Today, the annual electronic gadgets fest known as the Consumer Electronics Show (CES) takes center stage in Las Vegas. While consumer products such as large-screen TVs, virtual assistants, and personal robots will continue to grab headlines, the exhibition also spotlights developments in semiconductors, components, and subsystems that enable significant electronics innovations in consumer and industrial end products. This year, the spotlight falls on advances in communications and control systems in autonomous and electric vehicles, as well as in home and building automation.
Lidar Remains Hot
Autonomous vehicles remain a hotbed of development activity. RoboSense will demonstrate an upgraded version of its MEMS solid-state lidar, which the company says incorporates the intelligence to support Level 5 automated driving. Designated as the RS-LiDAR-M1 (Figure 1), the lidar provides an increased 120-degree field of view with a detection distance to 200 m, enabling it to detect even small objects such as railings and fences.
According to RoboSense, the lidar leverages an upgraded optical system and signal processing technology to provide a wider field of view. This eliminates blind spots and enables automotive systems designers to use only a few lidars to cover a 360-degree field of view. The company is targeting a production cost of $200 each.
Also in lidar, silicon photonics startup SiLC Technologies will show an integrated 1550-nm lidar sensor on a chip. Utilizing frequency modulated continuous wave (FMCW) technology operating at a 1550-nm wavelength, the sensor demonstrates the company’s silicon-based integration platform. It will reportedly enable a broad range of consumer, industrial, robotics, and security applications.
According to SiLC, the FMCW technology used in the 4D vision center does not suffer from range limitations due to eye safety and concerns about multi-user crosstalk, unlike solutions based on Time-of-Flight technology. Utilizing coherent detection techniques enables low laser peak power and measurement of instantaneous velocity at the same time.
Radar Fights Back
Radar, which is locked in a head-to-head battle with lidar automotive system design-ins, will also be on display at CES. For instance, Arbe, which develops 4D imaging radar systems, will demonstrate a 4D imaging radar beta product called Phoenix, powered by the company’s own chipset technology. The front-end radar platform enables evaluation and development of 4D imaging radar for all levels of vehicle autonomy, says the company.
According to Arbe, the proprietary chipset is the first to leverage the advanced 22-mm RF CMOS process. The chipset reportedly enables designers to double radar sensitivity, reduce false alarms through advanced algorithms, separate small and large objects through a high dynamic range, and provide clear boundaries of stationary and moving objects.
High-Tech Homes, Commercial Buildings
Although WiFi has become a staple in many homes and commercial buildings, the need to handle higher amounts of data is straining existing networks. For instance, multi-user home networks are becoming more commonplace, to stream high content data and enable uses such as intra-home gaming. Peraso Technologies Inc., which develops mmWave technology and wireless gigabit (WiGig®) chipsets, is demonstrating its 10 Gbps 802.11AD wireless networking platform, designated the EVK-W130-AP4. The solution incorporates the company’s W130 802.11ad, 16-element phased-array chipset.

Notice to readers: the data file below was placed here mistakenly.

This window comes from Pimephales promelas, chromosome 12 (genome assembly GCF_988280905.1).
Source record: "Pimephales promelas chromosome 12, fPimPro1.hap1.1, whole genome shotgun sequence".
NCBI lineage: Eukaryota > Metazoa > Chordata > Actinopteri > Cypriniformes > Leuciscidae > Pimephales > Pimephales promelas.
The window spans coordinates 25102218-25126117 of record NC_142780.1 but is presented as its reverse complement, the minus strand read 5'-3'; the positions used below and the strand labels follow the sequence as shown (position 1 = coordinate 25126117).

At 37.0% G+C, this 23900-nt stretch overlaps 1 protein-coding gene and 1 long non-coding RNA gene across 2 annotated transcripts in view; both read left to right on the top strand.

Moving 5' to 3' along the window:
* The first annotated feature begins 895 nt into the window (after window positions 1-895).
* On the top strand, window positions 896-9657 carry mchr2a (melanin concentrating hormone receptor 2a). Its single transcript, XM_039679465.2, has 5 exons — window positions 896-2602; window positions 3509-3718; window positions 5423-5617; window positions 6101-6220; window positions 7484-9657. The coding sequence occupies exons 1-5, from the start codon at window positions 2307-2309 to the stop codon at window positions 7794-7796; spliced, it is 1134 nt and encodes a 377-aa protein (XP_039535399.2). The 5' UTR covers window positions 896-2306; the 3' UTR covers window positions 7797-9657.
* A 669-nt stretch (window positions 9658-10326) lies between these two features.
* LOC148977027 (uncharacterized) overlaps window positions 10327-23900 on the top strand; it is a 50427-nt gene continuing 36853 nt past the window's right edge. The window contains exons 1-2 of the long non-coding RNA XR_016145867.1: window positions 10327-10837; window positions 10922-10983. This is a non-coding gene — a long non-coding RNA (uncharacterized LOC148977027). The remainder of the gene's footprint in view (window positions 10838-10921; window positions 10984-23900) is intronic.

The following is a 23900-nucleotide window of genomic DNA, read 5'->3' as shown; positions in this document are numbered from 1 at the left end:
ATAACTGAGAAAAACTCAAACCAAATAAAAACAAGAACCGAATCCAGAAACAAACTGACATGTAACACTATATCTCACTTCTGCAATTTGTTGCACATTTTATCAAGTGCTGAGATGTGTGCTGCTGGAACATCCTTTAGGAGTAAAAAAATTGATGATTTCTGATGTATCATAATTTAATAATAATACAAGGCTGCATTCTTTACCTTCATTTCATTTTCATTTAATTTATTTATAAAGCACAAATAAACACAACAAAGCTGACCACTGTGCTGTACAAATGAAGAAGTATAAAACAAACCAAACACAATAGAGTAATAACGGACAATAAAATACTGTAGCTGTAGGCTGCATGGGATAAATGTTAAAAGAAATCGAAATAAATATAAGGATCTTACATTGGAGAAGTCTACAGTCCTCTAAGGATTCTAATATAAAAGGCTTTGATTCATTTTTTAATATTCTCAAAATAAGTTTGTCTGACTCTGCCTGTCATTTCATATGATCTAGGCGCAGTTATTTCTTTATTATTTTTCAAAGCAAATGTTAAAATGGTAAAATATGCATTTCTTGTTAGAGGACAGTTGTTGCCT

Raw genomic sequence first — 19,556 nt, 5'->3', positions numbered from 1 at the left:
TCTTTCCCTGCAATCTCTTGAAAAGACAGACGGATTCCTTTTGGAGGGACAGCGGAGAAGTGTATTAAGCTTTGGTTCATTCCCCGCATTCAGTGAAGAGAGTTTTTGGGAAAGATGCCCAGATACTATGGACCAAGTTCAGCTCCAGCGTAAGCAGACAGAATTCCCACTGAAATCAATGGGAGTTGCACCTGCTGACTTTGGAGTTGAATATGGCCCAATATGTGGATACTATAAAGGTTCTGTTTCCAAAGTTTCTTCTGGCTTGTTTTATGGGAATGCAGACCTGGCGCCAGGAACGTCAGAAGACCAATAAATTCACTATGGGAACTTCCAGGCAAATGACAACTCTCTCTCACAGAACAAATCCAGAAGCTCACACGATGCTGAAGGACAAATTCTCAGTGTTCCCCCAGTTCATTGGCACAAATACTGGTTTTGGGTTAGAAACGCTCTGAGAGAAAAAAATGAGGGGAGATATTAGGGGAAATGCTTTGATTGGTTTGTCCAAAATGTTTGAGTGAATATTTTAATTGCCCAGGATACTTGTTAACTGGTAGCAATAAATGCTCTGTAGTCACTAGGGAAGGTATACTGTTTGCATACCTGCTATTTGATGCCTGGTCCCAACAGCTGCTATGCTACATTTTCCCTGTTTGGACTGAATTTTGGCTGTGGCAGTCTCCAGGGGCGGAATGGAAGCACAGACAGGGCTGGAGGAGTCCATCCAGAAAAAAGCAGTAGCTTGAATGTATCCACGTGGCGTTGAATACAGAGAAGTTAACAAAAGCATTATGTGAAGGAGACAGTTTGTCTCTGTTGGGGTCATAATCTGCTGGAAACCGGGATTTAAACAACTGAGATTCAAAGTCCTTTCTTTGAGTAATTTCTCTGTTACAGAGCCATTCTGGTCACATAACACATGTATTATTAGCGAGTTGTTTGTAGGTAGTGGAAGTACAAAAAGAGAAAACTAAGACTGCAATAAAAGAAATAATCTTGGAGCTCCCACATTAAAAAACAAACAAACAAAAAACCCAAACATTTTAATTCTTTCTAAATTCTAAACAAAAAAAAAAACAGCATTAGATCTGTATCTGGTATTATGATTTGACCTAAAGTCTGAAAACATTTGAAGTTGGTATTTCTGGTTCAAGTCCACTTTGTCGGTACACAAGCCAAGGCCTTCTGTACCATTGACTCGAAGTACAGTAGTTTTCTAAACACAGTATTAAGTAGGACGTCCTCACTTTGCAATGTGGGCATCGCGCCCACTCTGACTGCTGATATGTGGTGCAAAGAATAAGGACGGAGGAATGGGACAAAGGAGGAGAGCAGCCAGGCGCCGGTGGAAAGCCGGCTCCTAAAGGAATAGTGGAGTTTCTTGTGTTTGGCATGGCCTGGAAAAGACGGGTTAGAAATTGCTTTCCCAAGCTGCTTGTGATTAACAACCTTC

The chipset is designed to allow networking in the 60 GHz band, which according to the company is less prone to interference than existing 2.4/5 GHz bands, which are saturated with users. Applications such as virtual reality and ultra-high resolution videos can benefit from the wider bandwidth afforded by 60 GHz.
5G has become the buzzword in communications, and several CES demonstrations illustrate how electronics companies continue to gear up for this evolution. ViShare Technology Limited will unveil its 4K codec chip that makes it possible to stream 4K/60 fps videos over standard 5-GHz WiFi networks. The chip’s end-to-end streaming latency is only around 16 ms while the encoding and decoding latency is less than 1 ms. The streaming is highly stable since it is adaptive to the changing and unstable WiFi signals. According to ViShare, the chip can deliver a visual lossless video quality on par with that of directly displaying through an HDMI cable.
With the Internet of Things (IoT) taking a firm hold, CES will also showcase the ongoing development of intelligent sensors to perform numerous monitoring functions.
In commercial buildings, there is increasing interest in smart technology to regulate lighting and temperature based on real-time room occupancy, to save energy. Ainstein, which develops intelligent mmWave radar systems, will demonstrate its building automation capabilities in a meeting room for Texas Instruments (TI). The technology is incorporated through TI’s 60-GHz mmWave radar over-the-door sensors (Figure 2).
Implemeted with Amazon’s Alexa, the sensors will inform TI staff whether a room is occupied, how many people are in a room, and where in a room they are located. These sensors do not include cameras, so there are no identification or privacy concerns. The sensors can also count the people in a room and adjust lighting, HVAC, and other systems to optimize comfort while minimizing energy use and costs.
Intelligent sensors also form the heart of Olea Sensor Networks’ IoT platforms, the latest version being the OleaVision Gen2™ for life presence detection. According to the company, the technology is able to identify the presence of humans and animals to a range of 10 m, even if the subject is motionless or sleeping. Applications for the technology include rear seat reminder systems in passenger vehicles, people monitoring in public, retail, or institutional settings, and industrial safety for both vehicles and environments.